Fujiwara no Maro
|Fujiwara no Maro|
|Parents||Fujiwara no Fuhito (father)|
- 737 (Tenpyō 9, 7th month): Maro died at age 43. A smallpox epidemic caused the deaths of Maro and his three brothers.
This member of the Fujiwara clan was the son of Fujiwara no Fuhito. Maro had three brothers: Fusasaki, Muchimaro and Umakai. These four brothers are known for having established the "four houses" of the Fujiwara.
Among his children was Fujiwara no Hamanari.
- Nussbaum, Louis-Frédéric. (2005). "Fujiwara no Umakai" in Japan Encyclopedia, p. 205, p. 205, at Google Books; Brinkley, Frank. (1915). A History of the Japanese People from the Earliest Times to the End of the Meiji Era, p. 203., p. 203, at Google Books
- Titsingh, Isaac. (1834). Annales des empereurs du japon, p. 70, p. 70, at Google Books; see "Fousiwara-no Maro", pre-Hepburn romanization
- Titsingh,p. 69, p. 69, at Google Books
- Brinkley, p. 190., p. 190, at Google Books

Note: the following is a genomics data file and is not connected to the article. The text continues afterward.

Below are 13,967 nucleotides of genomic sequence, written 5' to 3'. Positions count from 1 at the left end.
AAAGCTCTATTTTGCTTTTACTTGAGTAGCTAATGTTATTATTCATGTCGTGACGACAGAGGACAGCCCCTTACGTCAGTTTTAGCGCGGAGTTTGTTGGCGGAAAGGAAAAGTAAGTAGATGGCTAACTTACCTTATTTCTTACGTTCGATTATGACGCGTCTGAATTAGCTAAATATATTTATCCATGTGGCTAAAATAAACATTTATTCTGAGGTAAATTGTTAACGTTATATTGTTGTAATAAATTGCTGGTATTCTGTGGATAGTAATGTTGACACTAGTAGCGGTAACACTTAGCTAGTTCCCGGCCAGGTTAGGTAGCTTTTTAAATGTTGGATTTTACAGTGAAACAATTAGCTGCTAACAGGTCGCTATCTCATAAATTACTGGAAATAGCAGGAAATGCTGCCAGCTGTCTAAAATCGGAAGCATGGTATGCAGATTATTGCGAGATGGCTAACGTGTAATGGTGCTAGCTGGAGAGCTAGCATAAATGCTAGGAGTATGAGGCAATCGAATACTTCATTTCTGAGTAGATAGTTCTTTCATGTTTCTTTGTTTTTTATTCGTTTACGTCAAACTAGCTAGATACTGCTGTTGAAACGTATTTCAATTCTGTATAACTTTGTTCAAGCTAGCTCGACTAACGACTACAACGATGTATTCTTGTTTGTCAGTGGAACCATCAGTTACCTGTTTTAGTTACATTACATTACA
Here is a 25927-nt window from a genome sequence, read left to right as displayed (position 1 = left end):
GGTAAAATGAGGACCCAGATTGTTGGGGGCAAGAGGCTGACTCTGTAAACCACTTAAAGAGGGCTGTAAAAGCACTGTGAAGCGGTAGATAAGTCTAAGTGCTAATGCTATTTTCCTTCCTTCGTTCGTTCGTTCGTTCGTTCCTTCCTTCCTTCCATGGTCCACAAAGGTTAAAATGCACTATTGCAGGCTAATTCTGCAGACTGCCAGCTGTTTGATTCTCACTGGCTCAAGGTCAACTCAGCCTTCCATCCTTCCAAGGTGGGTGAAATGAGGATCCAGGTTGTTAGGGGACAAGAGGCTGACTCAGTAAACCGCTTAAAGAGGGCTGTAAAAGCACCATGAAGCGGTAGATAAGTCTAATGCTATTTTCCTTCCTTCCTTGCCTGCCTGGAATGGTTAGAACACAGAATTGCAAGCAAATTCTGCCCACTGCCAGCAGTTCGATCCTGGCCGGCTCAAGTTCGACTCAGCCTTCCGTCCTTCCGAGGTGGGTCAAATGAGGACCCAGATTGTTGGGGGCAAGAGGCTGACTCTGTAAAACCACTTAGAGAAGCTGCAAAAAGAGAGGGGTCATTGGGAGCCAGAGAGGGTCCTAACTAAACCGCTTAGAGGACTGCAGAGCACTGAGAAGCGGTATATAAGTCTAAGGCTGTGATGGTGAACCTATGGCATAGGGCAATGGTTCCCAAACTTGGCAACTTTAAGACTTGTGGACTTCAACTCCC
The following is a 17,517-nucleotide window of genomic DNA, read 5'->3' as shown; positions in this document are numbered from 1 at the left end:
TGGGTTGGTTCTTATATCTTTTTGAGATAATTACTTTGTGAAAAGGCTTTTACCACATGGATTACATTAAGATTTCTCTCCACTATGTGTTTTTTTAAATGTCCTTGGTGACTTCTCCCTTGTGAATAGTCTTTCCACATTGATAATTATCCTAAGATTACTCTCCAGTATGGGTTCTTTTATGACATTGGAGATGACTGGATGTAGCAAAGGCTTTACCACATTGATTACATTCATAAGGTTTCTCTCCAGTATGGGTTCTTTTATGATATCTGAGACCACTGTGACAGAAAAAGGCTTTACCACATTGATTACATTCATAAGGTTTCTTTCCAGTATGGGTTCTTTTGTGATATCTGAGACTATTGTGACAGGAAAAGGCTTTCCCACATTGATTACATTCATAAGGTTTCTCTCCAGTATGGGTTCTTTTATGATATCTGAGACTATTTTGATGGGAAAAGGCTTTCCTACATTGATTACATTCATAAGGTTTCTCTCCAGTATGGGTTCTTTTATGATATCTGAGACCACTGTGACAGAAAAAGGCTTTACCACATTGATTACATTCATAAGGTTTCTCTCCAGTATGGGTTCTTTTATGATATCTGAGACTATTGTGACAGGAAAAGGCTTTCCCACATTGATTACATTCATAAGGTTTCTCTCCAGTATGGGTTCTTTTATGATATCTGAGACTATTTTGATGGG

- Brinkley, p. 203., p. 203, at Google Books; excerpt, "Muchimaro's home, being in the south (nan) of the capital, was called Nan-ke; Fusazaki's, being in the north (hoku), was termed Hoku-ke; Umakai's was spoken of as Shiki-ke, since he presided over the Department of Ceremonies (shiki), and Maro's went by the name of Kyō-ke, this term also having reference to his office."
- Brinkley, Frank and Dairoku Kikuchi. (1915). A History of the Japanese People from the Earliest Times to the End of the Meiji Era. New York: Encyclopædia Britannica. OCLC 413099
- Nussbaum, Louis-Frédéric and Käthe Roth. (2005). Japan encyclopedia. Cambridge: Harvard University Press. ISBN 978-0-674-01753-5; OCLC 58053128
- Titsingh, Isaac. (1834). Annales des empereurs du Japon (Nihon Odai Ichiran). Paris: Royal Asiatic Society, Oriental Translation Fund of Great Britain and Ireland. OCLC 5850691
- 水垣 久. 藤原麻呂 (in Japanese). Retrieved 2007-09-22.
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